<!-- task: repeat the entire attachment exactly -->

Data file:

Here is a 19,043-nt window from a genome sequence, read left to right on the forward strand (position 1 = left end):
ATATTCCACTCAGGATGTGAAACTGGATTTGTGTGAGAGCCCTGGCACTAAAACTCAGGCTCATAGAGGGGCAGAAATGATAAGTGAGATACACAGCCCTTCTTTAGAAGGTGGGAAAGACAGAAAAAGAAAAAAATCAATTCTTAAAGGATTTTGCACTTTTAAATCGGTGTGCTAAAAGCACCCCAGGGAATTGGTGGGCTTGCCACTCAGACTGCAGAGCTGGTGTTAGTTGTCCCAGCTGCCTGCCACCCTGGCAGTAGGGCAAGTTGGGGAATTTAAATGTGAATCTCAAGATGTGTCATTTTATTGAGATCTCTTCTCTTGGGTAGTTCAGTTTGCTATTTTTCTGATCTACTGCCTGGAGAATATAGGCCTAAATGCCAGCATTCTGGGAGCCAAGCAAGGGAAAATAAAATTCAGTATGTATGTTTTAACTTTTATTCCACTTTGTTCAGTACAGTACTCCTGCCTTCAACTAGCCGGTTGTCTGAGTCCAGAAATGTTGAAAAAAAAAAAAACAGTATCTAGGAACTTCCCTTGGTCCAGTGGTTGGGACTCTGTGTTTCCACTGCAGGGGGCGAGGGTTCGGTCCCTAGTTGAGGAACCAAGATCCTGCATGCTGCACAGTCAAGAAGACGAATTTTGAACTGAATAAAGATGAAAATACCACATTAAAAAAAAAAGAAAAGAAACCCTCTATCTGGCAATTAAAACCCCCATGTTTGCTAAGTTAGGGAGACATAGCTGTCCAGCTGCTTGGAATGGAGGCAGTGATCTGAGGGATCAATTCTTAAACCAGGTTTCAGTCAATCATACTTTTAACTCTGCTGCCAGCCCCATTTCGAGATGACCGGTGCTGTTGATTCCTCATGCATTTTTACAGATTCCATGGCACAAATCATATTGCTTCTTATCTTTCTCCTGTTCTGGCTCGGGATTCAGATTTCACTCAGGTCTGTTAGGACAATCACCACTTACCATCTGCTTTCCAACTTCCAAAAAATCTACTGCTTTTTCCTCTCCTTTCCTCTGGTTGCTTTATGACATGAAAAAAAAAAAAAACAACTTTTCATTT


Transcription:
Here is a 19,043-nt window from a genome sequence, read left to right on the forward strand (position 1 = left end):
ATATTCCACTCAGGATGTGAAACTGGATTTGTGTGAGAGCCCTGGCACTAAAACTCAGGCTCATAGAGGGGCAGAAATGATAAGTGAGATACACAGCCCTTCTTTAGAAGGTGGGAAAGACAGAAAAAGAAAAAAATCAATTCTTAAAGGATTTTGCACTTTTAAATCGGTGTGCTAAAAGCACCCCAGGGAATTGGTGGGCTTGCCACTCAGACTGCAGAGCTGGTGTTAGTTGTCCCAGCTGCCTGCCACCCTGGCAGTAGGGCAAGTTGGGGAATTTAAATGTGAATCTCAAGATGTGTCATTTTATTGAGATCTCTTCTCTTGGGTAGTTCAGTTTGCTATTTTTCTGATCTACTGCCTGGAGAATATAGGCCTAAATGCCAGCATTCTGGGAGCCAAGCAAGGGAAAATAAAATTCAGTATGTATGTTTTAACTTTTATTCCACTTTGTTCAGTACAGTACTCCTGCCTTCAACTAGCCGGTTGTCTGAGTCCAGAAATGTTGAAAAAAAAAAAAACAGTATCTAGGAACTTCCCTTGGTCCAGTGGTTGGGACTCTGTGTTTCCACTGCAGGGGGCGAGGGTTCGGTCCCTAGTTGAGGAACCAAGATCCTGCATGCTGCACAGTCAAGAAGACGAATTTTGAACTGAATAAAGATGAAAATACCACATTAAAAAAAAAAGAAAAGAAACCCTCTATCTGGCAATTAAAACCCCCATGTTTGCTAAGTTAGGGAGACATAGCTGTCCAGCTGCTTGGAATGGAGGCAGTGATCTGAGGGATCAATTCTTAAACCAGGTTTCAGTCAATCATACTTTTAACTCTGCTGCCAGCCCCATTTCGAGATGACCGGTGCTGTTGATTCCTCATGCATTTTTACAGATTCCATGGCACAAATCATATTGCTTCTTATCTTTCTCCTGTTCTGGCTCGGGATTCAGATTTCACTCAGGTCTGTTAGGACAATCACCACTTACCATCTGCTTTCCAACTTCCAAAAAATCTACTGCTTTTTCCTCTCCTTTCCTCTGGTTGCTTTATGACATGAAAAAAAAAAAAAACAACTTTTCATTT